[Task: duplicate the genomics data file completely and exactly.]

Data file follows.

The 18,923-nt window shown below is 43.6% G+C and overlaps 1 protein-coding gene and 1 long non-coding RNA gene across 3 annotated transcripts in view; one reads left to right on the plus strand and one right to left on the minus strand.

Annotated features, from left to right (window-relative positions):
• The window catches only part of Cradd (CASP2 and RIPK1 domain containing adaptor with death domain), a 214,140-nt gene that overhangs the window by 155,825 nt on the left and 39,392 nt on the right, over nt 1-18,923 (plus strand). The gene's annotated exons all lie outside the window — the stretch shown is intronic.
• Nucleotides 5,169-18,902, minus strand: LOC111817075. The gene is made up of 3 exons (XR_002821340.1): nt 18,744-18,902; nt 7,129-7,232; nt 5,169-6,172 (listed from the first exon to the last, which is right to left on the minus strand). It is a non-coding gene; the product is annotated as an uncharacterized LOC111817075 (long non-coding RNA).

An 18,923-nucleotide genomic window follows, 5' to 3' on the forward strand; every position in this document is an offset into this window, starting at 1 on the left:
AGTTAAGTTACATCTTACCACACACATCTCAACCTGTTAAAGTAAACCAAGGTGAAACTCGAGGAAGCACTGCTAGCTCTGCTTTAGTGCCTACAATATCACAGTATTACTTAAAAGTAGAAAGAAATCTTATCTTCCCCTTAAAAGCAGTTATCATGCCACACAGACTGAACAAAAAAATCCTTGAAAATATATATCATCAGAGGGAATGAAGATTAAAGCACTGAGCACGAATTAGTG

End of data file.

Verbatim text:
The 18,923-nt window shown below is 43.6% G+C and overlaps 1 protein-coding gene and 1 long non-coding RNA gene across 3 annotated transcripts in view; one reads left to right on the plus strand and one right to left on the minus strand.

Annotated features, from left to right (window-relative positions):
• The window catches only part of Cradd (CASP2 and RIPK1 domain containing adaptor with death domain), a 214,140-nt gene that overhangs the window by 155,825 nt on the left and 39,392 nt on the right, over nt 1-18,923 (plus strand). The gene's annotated exons all lie outside the window — the stretch shown is intronic.
• Nucleotides 5,169-18,902, minus strand: LOC111817075. The gene is made up of 3 exons (XR_002821340.1): nt 18,744-18,902; nt 7,129-7,232; nt 5,169-6,172 (listed from the first exon to the last, which is right to left on the minus strand). It is a non-coding gene; the product is annotated as an uncharacterized LOC111817075 (long non-coding RNA).

An 18,923-nucleotide genomic window follows, 5' to 3' on the forward strand; every position in this document is an offset into this window, starting at 1 on the left:
AGTTAAGTTACATCTTACCACACACATCTCAACCTGTTAAAGTAAACCAAGGTGAAACTCGAGGAAGCACTGCTAGCTCTGCTTTAGTGCCTACAATATCACAGTATTACTTAAAAGTAGAAAGAAATCTTATCTTCCCCTTAAAAGCAGTTATCATGCCACACAGACTGAACAAAAAAATCCTTGAAAATATATATCATCAGAGGGAATGAAGATTAAAGCACTGAGCACGAATTAGTG